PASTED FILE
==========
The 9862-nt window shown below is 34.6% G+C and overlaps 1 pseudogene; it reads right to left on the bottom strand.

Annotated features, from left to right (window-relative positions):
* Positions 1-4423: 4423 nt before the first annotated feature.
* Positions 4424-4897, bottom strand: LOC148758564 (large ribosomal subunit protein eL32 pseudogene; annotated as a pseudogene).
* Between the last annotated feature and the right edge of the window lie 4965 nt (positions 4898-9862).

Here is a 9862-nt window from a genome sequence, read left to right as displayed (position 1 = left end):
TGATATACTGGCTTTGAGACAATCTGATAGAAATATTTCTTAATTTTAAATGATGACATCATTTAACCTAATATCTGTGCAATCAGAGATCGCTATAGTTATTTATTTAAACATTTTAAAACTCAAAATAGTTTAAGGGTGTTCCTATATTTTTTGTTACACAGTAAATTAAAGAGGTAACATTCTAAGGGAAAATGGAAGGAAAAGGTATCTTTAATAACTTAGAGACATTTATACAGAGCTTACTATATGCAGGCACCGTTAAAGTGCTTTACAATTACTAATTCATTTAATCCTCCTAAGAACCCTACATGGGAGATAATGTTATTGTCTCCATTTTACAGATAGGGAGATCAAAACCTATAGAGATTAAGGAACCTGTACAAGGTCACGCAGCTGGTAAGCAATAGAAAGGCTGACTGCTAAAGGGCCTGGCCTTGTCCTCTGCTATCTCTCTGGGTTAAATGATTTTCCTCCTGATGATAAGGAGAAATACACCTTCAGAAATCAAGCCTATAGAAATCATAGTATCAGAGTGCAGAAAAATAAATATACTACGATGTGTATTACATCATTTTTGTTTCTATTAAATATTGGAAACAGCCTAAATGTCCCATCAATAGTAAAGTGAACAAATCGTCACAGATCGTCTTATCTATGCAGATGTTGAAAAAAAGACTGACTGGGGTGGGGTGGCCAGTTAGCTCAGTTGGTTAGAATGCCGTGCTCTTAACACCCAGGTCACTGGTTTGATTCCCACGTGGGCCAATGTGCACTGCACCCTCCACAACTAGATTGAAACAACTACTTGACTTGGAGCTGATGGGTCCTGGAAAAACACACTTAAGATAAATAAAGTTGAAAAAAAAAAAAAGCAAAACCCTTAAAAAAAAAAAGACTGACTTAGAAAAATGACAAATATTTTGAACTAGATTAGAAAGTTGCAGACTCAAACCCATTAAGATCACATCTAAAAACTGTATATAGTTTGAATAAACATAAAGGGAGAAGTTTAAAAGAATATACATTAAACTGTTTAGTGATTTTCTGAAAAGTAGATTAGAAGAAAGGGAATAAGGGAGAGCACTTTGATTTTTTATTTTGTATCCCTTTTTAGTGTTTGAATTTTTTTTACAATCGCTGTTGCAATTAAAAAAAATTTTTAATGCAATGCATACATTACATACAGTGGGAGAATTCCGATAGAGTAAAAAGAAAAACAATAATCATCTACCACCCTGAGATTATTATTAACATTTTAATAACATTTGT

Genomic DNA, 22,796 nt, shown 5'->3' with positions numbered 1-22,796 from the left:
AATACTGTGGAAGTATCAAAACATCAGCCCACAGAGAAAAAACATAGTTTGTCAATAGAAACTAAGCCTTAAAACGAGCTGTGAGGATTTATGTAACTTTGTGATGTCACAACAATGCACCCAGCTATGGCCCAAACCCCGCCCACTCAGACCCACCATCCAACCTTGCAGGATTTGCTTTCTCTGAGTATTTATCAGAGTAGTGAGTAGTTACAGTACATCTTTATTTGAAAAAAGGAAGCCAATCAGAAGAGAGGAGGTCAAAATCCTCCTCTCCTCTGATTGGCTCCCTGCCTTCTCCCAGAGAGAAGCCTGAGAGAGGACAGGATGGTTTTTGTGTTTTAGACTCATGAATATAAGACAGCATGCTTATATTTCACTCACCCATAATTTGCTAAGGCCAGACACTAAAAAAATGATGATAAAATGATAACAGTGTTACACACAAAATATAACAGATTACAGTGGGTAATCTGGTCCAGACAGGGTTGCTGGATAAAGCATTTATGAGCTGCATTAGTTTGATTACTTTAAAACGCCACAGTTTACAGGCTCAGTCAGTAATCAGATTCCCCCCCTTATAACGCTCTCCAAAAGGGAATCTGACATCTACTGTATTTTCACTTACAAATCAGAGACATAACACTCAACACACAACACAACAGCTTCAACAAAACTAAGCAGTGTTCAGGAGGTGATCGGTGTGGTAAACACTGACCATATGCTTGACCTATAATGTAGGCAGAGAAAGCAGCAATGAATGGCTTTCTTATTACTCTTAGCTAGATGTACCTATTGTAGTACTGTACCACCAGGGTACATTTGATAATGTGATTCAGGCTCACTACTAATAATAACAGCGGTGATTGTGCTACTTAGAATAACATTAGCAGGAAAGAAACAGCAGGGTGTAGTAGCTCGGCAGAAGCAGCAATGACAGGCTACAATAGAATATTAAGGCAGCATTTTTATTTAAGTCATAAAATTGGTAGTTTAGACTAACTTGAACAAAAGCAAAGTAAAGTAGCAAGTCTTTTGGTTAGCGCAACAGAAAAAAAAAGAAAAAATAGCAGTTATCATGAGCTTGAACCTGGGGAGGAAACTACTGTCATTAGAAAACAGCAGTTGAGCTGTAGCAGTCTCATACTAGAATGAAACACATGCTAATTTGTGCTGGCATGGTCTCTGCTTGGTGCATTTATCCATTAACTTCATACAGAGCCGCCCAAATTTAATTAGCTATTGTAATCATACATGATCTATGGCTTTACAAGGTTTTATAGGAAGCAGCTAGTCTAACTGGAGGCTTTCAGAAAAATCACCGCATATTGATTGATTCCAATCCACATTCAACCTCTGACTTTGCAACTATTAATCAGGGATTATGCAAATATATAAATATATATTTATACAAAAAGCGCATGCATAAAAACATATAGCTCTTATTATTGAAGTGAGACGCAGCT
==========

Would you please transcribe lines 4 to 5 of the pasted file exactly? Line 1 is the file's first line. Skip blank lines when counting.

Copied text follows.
* Positions 4424-4897, bottom strand: LOC148758564 (large ribosomal subunit protein eL32 pseudogene; annotated as a pseudogene).
* Between the last annotated feature and the right edge of the window lie 4965 nt (positions 4898-9862).